"Wealth will increasingly be defined by our ability to go offline whenever we want." - Fernando Gros
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Blog // Thoughts
May 4, 2007

Spiderman 3

Apparently it was the biggest movie opening ever in Hong Kong. Shame it wasn’t a better film. Up until wednesday night, I was a big fan of the current Spiderman franchise – of the look of the first two films, of the cast and of the way the character has been portrayed. I’m more than […]

Apparently it was the biggest movie opening ever in Hong Kong. Shame it wasn’t a better film.

Up until wednesday night, I was a big fan of the current Spiderman franchise – of the look of the first two films, of the cast and of the way the character has been portrayed. I’m more than willing to confess an abiding interest, since Spidey was my early childhood favourite in the superhero stable (Superman was too American, Batman was cool as a comic but way too camp as a TV show and Wonder Woman was kind of odd).

So, it saddens me to say that in Spiderman 3 everything felt tired, forced and, jerky. Of the three films, this one retains the least of the comic-strip look (scene composition in the first two films was largely about aspect,angle and bringing emotional potent details into sharp focus), it capitulates to the tired hollywood trick of telling you what you are seeing is compelling (count the number “…look, spiderman, cool…” type lines) and it has the lowest level of brooding tension (relational, sexual, or otherwise).

In fact, watching Spiderman succumb to the dark, elemental force at the centre of the plot is so dull and weak that it makes Darth Vader’s weary emergence in the most recent Star Wars film seem almost shakespearen by comparison.

That so very little of this film is as tight, polished or memorable as the first two films is a real shame, because at the heart of story are some interesting ideas about character, morality and forgiveness. I shudder to think how quickly (and unreflectively) some preachers will jump on the black creature idea as a metaphor for sin (which would reveal some really weak theology). But maybe, a film that misses its opportunity so badly deserves such a risable fate?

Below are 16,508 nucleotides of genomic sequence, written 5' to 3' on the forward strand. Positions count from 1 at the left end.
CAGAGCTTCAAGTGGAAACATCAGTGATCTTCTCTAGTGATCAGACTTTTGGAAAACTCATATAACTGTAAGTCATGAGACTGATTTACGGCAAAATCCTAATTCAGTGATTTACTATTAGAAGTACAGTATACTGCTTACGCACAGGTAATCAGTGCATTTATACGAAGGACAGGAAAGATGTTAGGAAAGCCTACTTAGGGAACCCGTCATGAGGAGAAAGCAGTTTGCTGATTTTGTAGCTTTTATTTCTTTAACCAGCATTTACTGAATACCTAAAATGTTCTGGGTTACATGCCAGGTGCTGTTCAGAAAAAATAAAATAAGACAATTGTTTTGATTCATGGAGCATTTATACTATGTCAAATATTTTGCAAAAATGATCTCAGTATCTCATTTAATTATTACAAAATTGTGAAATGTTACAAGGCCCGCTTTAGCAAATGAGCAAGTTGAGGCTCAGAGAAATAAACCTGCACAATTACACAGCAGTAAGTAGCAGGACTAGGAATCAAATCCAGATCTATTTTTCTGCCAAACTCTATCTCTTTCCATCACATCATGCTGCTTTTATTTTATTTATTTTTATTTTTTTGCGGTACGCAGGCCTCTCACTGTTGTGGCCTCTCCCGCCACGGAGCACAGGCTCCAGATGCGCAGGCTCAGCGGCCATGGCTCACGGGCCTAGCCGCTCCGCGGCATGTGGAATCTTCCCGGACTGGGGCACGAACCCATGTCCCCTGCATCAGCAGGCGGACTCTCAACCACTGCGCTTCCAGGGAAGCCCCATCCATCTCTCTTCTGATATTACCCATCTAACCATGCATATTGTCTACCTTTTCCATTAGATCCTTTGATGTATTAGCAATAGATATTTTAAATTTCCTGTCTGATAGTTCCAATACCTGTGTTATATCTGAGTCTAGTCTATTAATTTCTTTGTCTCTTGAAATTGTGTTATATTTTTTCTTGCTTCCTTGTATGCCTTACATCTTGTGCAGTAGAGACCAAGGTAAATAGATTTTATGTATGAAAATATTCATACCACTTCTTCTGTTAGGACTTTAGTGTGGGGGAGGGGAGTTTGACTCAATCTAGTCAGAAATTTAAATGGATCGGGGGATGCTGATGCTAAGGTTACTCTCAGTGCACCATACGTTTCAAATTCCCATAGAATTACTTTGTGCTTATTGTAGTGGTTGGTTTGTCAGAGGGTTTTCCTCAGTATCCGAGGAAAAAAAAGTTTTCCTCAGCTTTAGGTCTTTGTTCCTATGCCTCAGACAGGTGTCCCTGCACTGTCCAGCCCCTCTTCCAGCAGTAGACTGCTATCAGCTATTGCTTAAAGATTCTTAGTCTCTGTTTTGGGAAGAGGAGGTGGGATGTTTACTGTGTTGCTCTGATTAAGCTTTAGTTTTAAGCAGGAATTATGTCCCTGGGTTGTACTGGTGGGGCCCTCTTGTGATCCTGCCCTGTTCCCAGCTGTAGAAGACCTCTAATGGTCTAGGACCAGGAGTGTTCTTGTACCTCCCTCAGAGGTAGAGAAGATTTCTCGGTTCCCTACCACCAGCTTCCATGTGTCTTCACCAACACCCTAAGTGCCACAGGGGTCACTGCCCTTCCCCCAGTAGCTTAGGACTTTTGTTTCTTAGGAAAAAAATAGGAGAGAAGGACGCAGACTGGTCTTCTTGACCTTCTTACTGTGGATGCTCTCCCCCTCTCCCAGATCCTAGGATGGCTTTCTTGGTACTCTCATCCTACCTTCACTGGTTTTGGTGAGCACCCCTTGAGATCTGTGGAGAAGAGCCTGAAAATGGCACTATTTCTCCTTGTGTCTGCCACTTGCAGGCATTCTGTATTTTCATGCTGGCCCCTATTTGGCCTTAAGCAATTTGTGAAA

It’s not that the film is that bad, really, it’s just that it’s that disappointing. Spiderman 3 relied on both a strong brand, established cast and phenomenal marketing campaign to generate a lot of interest. It’s just such a shame it failed to deliver on the ideas and tensions that were available in the story. Spiderman 3 is mostly fun, occasionally exciting but in the end, a film created for a much younger audience than the first two – a fact that probably explains its weaknesses.

[tags] Spiderman 3 [/tags]

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Responses
Toni 16 years ago

Thanks for the info – Spidey I and II were some of the few recent films I actually wanted to see. It’s a shame if they’ve weakened it like that – it could almost have been pushed to become a film for grownups before this.

Fernando Gros 16 years ago

I just listened to Mark Kermode’s BBC review and he’s on the same wavelength (“Sam Raimi has dropped the ball”). The one thing watching, reviewing and reading about Spiderman 3 has done is give me an appeite to see Spiderman 2 again.

Now, what am I doing Saturday night?

Fernando Gros 15 years ago

oops – appears some spam snuck through there…

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